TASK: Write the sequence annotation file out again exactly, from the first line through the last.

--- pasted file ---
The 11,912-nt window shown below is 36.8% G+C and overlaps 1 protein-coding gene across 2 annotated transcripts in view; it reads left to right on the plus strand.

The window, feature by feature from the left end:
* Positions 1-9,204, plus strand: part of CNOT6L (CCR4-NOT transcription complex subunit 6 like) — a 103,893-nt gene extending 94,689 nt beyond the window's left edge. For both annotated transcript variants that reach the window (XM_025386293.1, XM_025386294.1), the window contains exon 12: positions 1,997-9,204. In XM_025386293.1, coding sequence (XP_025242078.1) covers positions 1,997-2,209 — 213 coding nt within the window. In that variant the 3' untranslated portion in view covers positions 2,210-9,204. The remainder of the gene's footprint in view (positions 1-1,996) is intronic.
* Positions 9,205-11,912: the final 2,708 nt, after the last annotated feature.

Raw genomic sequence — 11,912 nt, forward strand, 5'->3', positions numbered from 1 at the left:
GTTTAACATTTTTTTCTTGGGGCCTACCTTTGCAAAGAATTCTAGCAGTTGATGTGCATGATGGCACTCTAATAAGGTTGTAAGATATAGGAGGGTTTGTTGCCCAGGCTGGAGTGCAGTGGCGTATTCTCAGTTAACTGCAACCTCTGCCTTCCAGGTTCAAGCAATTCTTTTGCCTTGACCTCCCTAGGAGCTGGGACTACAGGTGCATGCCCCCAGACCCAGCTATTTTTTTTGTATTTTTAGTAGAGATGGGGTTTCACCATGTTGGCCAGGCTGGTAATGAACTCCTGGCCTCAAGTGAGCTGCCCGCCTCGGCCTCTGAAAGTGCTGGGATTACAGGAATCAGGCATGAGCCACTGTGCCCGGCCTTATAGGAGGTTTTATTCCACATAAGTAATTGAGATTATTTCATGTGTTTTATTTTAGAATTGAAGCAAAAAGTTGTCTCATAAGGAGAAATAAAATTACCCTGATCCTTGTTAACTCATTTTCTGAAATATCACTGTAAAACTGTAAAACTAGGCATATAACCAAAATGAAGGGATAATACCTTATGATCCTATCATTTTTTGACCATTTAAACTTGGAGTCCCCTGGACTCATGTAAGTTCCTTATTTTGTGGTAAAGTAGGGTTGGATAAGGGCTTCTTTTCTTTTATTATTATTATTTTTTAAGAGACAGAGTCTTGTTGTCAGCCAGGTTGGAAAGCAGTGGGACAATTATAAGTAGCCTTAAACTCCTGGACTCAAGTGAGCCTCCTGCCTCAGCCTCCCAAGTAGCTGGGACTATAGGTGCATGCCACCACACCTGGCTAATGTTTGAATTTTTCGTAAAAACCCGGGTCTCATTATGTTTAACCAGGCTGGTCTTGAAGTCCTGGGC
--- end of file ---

The 11,912-nt window shown below is 36.8% G+C and overlaps 1 protein-coding gene across 2 annotated transcripts in view; it reads left to right on the plus strand.

The window, feature by feature from the left end:
* Positions 1-9,204, plus strand: part of CNOT6L (CCR4-NOT transcription complex subunit 6 like) — a 103,893-nt gene extending 94,689 nt beyond the window's left edge. For both annotated transcript variants that reach the window (XM_025386293.1, XM_025386294.1), the window contains exon 12: positions 1,997-9,204. In XM_025386293.1, coding sequence (XP_025242078.1) covers positions 1,997-2,209 — 213 coding nt within the window. In that variant the 3' untranslated portion in view covers positions 2,210-9,204. The remainder of the gene's footprint in view (positions 1-1,996) is intronic.
* Positions 9,205-11,912: the final 2,708 nt, after the last annotated feature.

Raw genomic sequence — 11,912 nt, forward strand, 5'->3', positions numbered from 1 at the left:
GTTTAACATTTTTTTCTTGGGGCCTACCTTTGCAAAGAATTCTAGCAGTTGATGTGCATGATGGCACTCTAATAAGGTTGTAAGATATAGGAGGGTTTGTTGCCCAGGCTGGAGTGCAGTGGCGTATTCTCAGTTAACTGCAACCTCTGCCTTCCAGGTTCAAGCAATTCTTTTGCCTTGACCTCCCTAGGAGCTGGGACTACAGGTGCATGCCCCCAGACCCAGCTATTTTTTTTGTATTTTTAGTAGAGATGGGGTTTCACCATGTTGGCCAGGCTGGTAATGAACTCCTGGCCTCAAGTGAGCTGCCCGCCTCGGCCTCTGAAAGTGCTGGGATTACAGGAATCAGGCATGAGCCACTGTGCCCGGCCTTATAGGAGGTTTTATTCCACATAAGTAATTGAGATTATTTCATGTGTTTTATTTTAGAATTGAAGCAAAAAGTTGTCTCATAAGGAGAAATAAAATTACCCTGATCCTTGTTAACTCATTTTCTGAAATATCACTGTAAAACTGTAAAACTAGGCATATAACCAAAATGAAGGGATAATACCTTATGATCCTATCATTTTTTGACCATTTAAACTTGGAGTCCCCTGGACTCATGTAAGTTCCTTATTTTGTGGTAAAGTAGGGTTGGATAAGGGCTTCTTTTCTTTTATTATTATTATTTTTTAAGAGACAGAGTCTTGTTGTCAGCCAGGTTGGAAAGCAGTGGGACAATTATAAGTAGCCTTAAACTCCTGGACTCAAGTGAGCCTCCTGCCTCAGCCTCCCAAGTAGCTGGGACTATAGGTGCATGCCACCACACCTGGCTAATGTTTGAATTTTTCGTAAAAACCCGGGTCTCATTATGTTTAACCAGGCTGGTCTTGAAGTCCTGGGC